My method is perfect for open-world maps, but a level-based game won't benefit from the seamlessness this method gets you. Hope this helps!


I've always thought that a good asset manager should have several modes of operation. These modes would most likely be separate source modules adhering to a common interface. The two basic modes of operation would be:

  • Production Mode - all assets are local and stripped of all meta data
  • Development Mode - assests are stored in a database (e.g. MySQL, etc) with additional meta data. The database would be a two tier system with a local database caching a shared database. Content creators would be able to edit and update the shared database and updates automatically propegated to developer / QA systems. It should also be possible to create placeholder content. Since everything is in a database, queries can be made on the database and reports generated to analyse the state of the production.

You'd need a tool that can grab all the assests from the shared database and create the production dataset.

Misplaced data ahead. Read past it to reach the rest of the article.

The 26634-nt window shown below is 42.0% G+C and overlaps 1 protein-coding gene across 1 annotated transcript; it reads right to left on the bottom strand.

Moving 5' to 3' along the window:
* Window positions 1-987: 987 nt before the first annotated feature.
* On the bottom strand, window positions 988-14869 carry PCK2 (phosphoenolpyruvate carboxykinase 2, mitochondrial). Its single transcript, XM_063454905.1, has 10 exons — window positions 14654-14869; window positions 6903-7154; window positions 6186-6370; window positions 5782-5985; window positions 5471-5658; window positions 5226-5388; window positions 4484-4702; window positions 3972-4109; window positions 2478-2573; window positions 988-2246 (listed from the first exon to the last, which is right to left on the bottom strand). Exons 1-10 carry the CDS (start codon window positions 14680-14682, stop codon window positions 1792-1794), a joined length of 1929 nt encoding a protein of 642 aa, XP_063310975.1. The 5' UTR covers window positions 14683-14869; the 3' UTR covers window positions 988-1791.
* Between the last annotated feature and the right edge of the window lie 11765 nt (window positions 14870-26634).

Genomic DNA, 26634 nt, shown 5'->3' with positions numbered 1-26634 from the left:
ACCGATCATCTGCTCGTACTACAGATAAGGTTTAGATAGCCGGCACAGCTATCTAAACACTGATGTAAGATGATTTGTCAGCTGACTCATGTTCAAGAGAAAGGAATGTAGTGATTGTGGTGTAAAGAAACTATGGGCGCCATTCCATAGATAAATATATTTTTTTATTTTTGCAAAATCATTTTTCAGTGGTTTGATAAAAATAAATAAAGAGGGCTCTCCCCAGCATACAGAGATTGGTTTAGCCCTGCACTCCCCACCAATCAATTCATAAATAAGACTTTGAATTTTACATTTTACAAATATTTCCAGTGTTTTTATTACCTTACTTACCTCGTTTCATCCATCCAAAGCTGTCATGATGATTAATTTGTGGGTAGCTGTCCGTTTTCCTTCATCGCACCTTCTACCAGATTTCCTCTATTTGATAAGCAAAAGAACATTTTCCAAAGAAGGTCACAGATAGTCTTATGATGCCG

In my years as a developer, I've never seen anything like this, although I've only worked for a handful of companies so my view is not really representative.


OK, some negative votes. I'll expand on this design.

Firstly, you don't really need factory classes because if you've got:

TextureHandle tex = pRm->getResource<Texture>( "test.otx" );

you know the type, so just do:

TextureHandle tex = new TextureHandle ("test.otx");

but then, what I was trying to say above is that you wouldn't be using explicit filenames anyway, the texture to load would be specified by the model the texture is used on, so you don't actually need a human readable name, it could be a 32 bit integer value, which is much easier for the CPU to handle. So, in the constructor for TextureHandle you'd have:

if (texture already loaded)